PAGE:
So it’s Boxing Day and for some reason I find myself sat at my computer doing a bit of research.  I wanted to just work out what I had done and what I plan to do in the next few months for my PhD, so I can start to get on with it.  This will hopefully make up part of a plan that I can follow.

I’ve managed to finish 3 items.  I’ve finished them so much so that I have photographed them.  I have managed to interview one of the participants about their finished piece.  I need to interview the other 2 participants.

From this first stage of making I have discovered a number of things.  Some of it I wrote in my post about the rolling pin but it applies to all the pieces.  I seemed to ‘know’ when something in the process was wrong or right.  Materials, techniques etc.  Even when I should be making.  This is something that I will take forward to the next ‘batch of objects’.

The next objects that are already underway but yet to complete are:

Bag, Bottle, Brass shoes and watch.  The shoes and watch are objects that I will be relying on someone else to help me make the metal frame so it’s hard to make sure I find the right person to do it, that I build a relationship with them and then am happy with the process.  I also have to find funds to do these bits too!!!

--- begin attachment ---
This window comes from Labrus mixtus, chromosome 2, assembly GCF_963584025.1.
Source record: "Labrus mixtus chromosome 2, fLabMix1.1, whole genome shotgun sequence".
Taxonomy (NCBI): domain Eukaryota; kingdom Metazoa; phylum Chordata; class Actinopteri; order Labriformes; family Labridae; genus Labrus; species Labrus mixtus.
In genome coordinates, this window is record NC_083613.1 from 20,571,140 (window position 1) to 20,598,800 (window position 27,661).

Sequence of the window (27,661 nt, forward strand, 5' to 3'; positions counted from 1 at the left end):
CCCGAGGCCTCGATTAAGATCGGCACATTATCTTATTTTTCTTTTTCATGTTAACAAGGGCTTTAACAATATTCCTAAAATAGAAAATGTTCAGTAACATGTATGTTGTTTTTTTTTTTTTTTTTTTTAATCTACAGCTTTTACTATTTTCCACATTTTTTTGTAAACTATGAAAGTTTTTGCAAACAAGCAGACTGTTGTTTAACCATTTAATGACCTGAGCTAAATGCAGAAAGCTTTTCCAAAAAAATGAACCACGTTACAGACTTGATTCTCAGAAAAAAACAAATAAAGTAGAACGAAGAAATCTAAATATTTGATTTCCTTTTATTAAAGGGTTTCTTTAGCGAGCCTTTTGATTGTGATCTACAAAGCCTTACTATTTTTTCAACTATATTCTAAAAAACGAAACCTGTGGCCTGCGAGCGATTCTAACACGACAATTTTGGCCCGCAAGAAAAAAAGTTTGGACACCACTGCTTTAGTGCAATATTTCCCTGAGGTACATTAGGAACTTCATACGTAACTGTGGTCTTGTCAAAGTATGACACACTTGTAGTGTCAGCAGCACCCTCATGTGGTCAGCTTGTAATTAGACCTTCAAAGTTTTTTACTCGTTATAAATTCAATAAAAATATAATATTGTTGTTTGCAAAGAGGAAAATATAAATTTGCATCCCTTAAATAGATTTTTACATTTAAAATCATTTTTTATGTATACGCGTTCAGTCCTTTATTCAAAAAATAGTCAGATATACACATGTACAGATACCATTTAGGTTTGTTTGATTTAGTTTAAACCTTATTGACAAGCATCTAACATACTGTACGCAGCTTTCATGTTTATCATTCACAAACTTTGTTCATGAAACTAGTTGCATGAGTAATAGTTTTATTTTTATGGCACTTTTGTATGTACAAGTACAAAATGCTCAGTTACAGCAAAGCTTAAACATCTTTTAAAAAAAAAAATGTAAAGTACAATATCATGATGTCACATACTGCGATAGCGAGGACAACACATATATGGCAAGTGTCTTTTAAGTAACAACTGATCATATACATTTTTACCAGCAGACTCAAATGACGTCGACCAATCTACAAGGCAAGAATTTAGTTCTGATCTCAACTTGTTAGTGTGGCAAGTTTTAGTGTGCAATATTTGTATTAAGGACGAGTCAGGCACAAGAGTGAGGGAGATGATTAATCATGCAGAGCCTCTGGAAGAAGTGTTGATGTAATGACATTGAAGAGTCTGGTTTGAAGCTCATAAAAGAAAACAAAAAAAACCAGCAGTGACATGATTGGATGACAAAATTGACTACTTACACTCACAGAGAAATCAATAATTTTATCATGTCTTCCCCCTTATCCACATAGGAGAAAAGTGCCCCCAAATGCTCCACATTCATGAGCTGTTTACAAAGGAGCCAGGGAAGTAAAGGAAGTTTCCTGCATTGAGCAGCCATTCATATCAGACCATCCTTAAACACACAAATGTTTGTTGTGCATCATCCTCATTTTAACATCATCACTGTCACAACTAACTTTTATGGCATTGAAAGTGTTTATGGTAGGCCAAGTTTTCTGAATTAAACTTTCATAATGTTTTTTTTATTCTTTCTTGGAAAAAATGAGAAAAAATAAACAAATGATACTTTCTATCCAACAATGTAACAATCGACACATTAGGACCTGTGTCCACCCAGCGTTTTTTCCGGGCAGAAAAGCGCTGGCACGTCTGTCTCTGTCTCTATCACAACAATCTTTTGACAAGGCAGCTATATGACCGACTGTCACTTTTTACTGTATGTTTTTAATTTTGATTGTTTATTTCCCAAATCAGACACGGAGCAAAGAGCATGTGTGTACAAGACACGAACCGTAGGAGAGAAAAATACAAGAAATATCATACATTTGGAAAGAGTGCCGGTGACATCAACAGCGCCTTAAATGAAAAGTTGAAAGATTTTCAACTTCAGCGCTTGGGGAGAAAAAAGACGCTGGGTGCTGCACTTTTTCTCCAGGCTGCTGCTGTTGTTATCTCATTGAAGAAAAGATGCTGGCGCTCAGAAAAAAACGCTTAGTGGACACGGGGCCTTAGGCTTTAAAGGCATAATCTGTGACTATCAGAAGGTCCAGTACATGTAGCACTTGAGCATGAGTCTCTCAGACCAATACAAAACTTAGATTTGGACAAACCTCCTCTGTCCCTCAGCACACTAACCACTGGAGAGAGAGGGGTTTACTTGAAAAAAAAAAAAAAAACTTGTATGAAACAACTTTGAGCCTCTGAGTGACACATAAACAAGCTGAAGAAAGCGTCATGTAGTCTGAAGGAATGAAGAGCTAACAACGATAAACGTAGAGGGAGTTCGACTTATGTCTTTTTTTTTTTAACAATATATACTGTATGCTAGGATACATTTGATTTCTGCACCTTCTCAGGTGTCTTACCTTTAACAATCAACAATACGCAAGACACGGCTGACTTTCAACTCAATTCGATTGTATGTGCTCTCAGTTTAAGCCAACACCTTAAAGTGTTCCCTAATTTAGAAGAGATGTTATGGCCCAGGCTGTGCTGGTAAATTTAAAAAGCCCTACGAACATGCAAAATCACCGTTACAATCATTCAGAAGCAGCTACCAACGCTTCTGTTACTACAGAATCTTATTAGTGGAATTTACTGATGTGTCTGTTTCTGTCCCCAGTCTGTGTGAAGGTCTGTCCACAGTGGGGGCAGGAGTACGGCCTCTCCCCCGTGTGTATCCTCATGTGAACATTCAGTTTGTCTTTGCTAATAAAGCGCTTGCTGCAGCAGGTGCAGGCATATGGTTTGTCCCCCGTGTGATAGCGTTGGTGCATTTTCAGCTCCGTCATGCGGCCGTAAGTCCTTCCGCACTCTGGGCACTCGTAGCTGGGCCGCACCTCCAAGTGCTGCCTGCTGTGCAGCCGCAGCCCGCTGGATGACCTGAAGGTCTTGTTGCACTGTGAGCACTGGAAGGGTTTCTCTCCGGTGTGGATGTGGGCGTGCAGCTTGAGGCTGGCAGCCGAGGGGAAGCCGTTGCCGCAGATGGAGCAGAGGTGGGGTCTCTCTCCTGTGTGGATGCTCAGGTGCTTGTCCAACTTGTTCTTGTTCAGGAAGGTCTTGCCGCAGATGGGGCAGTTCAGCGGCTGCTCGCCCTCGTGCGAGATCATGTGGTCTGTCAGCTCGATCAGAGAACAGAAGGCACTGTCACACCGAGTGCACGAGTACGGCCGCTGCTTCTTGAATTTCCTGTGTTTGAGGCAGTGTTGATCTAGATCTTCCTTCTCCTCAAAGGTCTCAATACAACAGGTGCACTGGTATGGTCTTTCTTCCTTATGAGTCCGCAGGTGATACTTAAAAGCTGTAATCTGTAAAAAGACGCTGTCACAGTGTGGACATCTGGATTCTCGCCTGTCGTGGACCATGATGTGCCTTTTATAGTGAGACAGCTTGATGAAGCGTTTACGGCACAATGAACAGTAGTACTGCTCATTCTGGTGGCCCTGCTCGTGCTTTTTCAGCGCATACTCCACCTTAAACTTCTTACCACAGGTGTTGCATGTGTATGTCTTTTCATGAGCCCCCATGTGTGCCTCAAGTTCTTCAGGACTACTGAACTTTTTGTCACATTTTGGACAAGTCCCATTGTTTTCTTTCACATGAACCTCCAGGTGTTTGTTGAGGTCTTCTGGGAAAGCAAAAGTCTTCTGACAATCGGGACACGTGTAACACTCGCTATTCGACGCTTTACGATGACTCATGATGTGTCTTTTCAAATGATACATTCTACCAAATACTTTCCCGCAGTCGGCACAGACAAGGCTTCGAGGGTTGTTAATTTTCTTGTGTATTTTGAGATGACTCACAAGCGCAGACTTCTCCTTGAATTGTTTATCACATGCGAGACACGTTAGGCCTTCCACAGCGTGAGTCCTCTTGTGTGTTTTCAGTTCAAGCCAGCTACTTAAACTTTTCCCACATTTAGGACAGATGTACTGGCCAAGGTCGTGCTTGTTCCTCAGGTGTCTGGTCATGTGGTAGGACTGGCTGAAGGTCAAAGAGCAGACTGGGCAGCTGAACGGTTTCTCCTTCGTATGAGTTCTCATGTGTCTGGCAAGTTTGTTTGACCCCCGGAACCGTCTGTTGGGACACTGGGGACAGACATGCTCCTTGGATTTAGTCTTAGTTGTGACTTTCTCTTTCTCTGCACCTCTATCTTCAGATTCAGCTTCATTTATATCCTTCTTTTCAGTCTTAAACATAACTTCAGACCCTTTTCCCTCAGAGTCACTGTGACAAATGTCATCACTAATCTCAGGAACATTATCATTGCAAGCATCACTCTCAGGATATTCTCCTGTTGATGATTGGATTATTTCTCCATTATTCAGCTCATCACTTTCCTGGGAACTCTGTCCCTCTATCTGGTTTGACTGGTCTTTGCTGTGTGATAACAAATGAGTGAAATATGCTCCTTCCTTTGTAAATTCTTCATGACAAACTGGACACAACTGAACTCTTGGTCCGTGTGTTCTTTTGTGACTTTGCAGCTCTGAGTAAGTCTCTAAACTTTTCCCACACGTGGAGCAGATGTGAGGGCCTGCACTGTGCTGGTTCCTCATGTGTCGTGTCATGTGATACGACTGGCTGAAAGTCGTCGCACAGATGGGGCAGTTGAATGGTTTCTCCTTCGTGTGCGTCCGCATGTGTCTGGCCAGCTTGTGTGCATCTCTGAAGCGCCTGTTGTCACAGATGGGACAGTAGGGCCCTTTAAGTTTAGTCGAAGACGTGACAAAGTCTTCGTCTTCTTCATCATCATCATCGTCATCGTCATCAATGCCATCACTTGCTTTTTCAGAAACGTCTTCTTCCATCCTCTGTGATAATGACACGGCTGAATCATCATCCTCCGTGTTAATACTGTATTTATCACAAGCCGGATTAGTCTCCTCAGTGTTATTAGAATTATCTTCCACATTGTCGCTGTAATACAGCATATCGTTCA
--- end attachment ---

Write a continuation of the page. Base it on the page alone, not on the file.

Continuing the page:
I have then got the larger objects to finish.

Rucksack, trainers and toilet dolly.  As it happens my last piece to finish and cast was the trunk in my MA collection.  I think it is just the sheer volume of the object that I am casting and also because it is a new technique again.  Casting onto a fabric is a bit of a funny process and so all these objects do that to some degree.  You have to make sure the fabric weave is sealed so the silicone doesn’t got through it and embed itself in the fibres so i need to do some patch tests of barriers on fabrics and things like that.  Then hopefully they will all work!!!

Having spoken to my supervisor I also need to get my reading done but I find this hard whilst i’m making.  It appears to be more of a reflective process rather than a combo at certain points.

I keep having feelings that I am doing OK but then the written side I panic I’m getting behind with.  It’s quite hard to manage with everything else I need to do.  I think the quicker the making is done then I can prioritise the reading and writing.

In the new year I have three consecutive days of ‘getting on with it’.  I’m going to sit down and really sort things out.  Pull out all the paper work, get some spider diagrams underway and streamline what I have got into some kind of order.  I’ve already cleared my wall infant of my desk to start pinning up different things.